Island Bay Bowling Club celebrates its place in the community


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Residents of the Wellington suburb of Island Bay don’t tend to think of themselves as living in ‘Wellington’.

Sure, they probably work somewhere in the Wellington metropolis, and even enjoy the entertainment and sporting attractions of the city. But they belong to the Island Bay community. For many in the south coast suburb, it is simply a happy (or unhappy) accident that Island Bay is part of Wellington.

It wasn’t until the tram line was laid from the city centre in 1905 that Island Bay became “Wellingtonised”. Up until then it was it was an isolated coastal settlement enjoyed only by Italian and Shetlander fishermen, who were undaunted by the persistent cold southerly winds.

With the advent of the tram line, land was made available for housing. And to support a growing dormitory populace, the Island Bay Bowling Club opened in January 1918.

Surprisingly, it wasn’t the first lawn bowls facility in Island Bay. Sometime before 1885, an ‘unofficial’ lawn bowling green was cultivated beside the hotel in Trent Street. In 1890, frustrated with the treatment of the green by hotel patrons, Charles Hill purchased land in Melbourne Street and set up the Te Hiwi Bowling Club – which became formally affiliated with the Wellington Bowling Centre.

But Te Hiwi was only a two-rink green. So Charles, with the backing of the Odlin brothers (of timber fame), purchased land for a full-size green and pavilion in the Parade. The Island Bay Bowling Club began life, And after the hotel social green fell into disrepair and the Te Hiwi Bowling Club was dissolved in 1924, the club became the centre of lawn bowls in Island Bay.

Today the Island Bay Bowling Club can quite rightly claim to be part of the Island Bay community heritage.

That heritage is celebrated annually with the Island Bay Festival in February, characterised by 5 feature events : the Blessing of the Boats; the Ribble Street Soapbox Derby; the Swim from the Island; the Festival Parade and the Teddy Bears Picnic.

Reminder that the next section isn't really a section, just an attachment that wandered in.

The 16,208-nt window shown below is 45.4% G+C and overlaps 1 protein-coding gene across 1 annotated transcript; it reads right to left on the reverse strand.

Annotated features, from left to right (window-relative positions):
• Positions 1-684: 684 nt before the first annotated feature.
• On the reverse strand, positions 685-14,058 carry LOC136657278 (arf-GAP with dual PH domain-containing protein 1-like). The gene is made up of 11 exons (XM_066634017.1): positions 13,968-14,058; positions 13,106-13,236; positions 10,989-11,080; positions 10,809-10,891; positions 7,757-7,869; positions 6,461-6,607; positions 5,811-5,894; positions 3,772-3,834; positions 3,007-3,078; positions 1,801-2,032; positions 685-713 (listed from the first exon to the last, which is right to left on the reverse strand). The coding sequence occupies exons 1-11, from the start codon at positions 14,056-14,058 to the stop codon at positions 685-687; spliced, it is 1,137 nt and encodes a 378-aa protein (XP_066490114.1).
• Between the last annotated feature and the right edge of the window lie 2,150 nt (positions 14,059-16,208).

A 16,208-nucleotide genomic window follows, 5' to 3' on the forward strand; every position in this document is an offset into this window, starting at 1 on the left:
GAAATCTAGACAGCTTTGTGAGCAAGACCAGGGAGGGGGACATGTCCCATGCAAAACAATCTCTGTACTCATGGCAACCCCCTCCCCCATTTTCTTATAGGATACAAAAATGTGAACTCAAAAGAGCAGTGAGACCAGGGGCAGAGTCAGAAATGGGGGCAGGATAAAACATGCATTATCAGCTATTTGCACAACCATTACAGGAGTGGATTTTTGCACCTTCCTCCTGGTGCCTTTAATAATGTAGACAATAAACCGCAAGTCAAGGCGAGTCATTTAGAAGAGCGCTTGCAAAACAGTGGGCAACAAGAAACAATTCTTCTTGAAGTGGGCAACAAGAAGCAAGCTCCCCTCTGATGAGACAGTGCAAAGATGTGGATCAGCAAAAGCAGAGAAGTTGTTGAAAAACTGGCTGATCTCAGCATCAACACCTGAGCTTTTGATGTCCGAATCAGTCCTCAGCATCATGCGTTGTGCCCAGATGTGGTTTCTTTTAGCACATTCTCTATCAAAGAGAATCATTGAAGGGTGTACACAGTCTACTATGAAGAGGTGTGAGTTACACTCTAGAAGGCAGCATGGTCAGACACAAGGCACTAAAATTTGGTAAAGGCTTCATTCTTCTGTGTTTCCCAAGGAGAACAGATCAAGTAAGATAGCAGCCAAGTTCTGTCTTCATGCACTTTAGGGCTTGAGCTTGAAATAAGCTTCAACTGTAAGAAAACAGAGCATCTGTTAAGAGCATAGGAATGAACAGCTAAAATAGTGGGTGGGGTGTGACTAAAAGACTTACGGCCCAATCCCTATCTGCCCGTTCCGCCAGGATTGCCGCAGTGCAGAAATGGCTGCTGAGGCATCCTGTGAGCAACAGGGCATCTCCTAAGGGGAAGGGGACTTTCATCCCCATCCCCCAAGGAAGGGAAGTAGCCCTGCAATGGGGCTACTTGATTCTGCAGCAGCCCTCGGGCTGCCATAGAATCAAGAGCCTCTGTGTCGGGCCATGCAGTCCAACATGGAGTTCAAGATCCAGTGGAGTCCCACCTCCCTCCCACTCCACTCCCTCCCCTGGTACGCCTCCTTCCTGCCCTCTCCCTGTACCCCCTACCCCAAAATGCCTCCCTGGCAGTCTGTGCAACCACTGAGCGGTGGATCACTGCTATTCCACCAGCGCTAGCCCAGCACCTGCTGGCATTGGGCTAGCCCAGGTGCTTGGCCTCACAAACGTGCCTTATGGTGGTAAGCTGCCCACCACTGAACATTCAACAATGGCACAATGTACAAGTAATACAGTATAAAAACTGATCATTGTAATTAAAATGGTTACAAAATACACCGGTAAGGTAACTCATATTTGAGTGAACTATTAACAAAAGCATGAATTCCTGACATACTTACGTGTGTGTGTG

The Blessing of the Boats (where in keeping with southern Italian tradition, the Catholic bishop blesses the local fishing fleet) honours Island Bay’s connection with the sea … a connection which was celebrated by one-time resident Rita Angus in her iconic work ‘The Boats of Island Bay’.

This year for the first time, the Island Bay Bowling Club became formally involved in the festival with an inaugural gardening competition.

“The perimeter of the club green is surrounded by planter boxes and spectacular murals of Island Bay, painted by Club Member Jenny Rattenbury,” says Club Historian, Chris Rabey. “So we decided to run a competition amongst the members of the club to see who could come up with the best planter box showcase.”

“Participating members have had since October to get their planter box looking the bee’s knees, and the Festival judges declared a winner.”

It may not sound like lawn bowls. But as many of the 500 bowling clubs are finding around the country, they are not only facilitating a fabulous sporting pastime, but providing social fellowship for the retired community. “I’ve played bowls for over 30 years,” observes Chris. “Mainly at Vogelmorn Bowling Club until it closed in 2014, and you cant underestimate the part bowling clubs play in our members’ lives.”

Capitalising on member’s pride in gardening, may well be another way that will see bowling clubs continue into the future as cornerstones of our communities.

Keep up the good work Island Bay.

by Rob Davis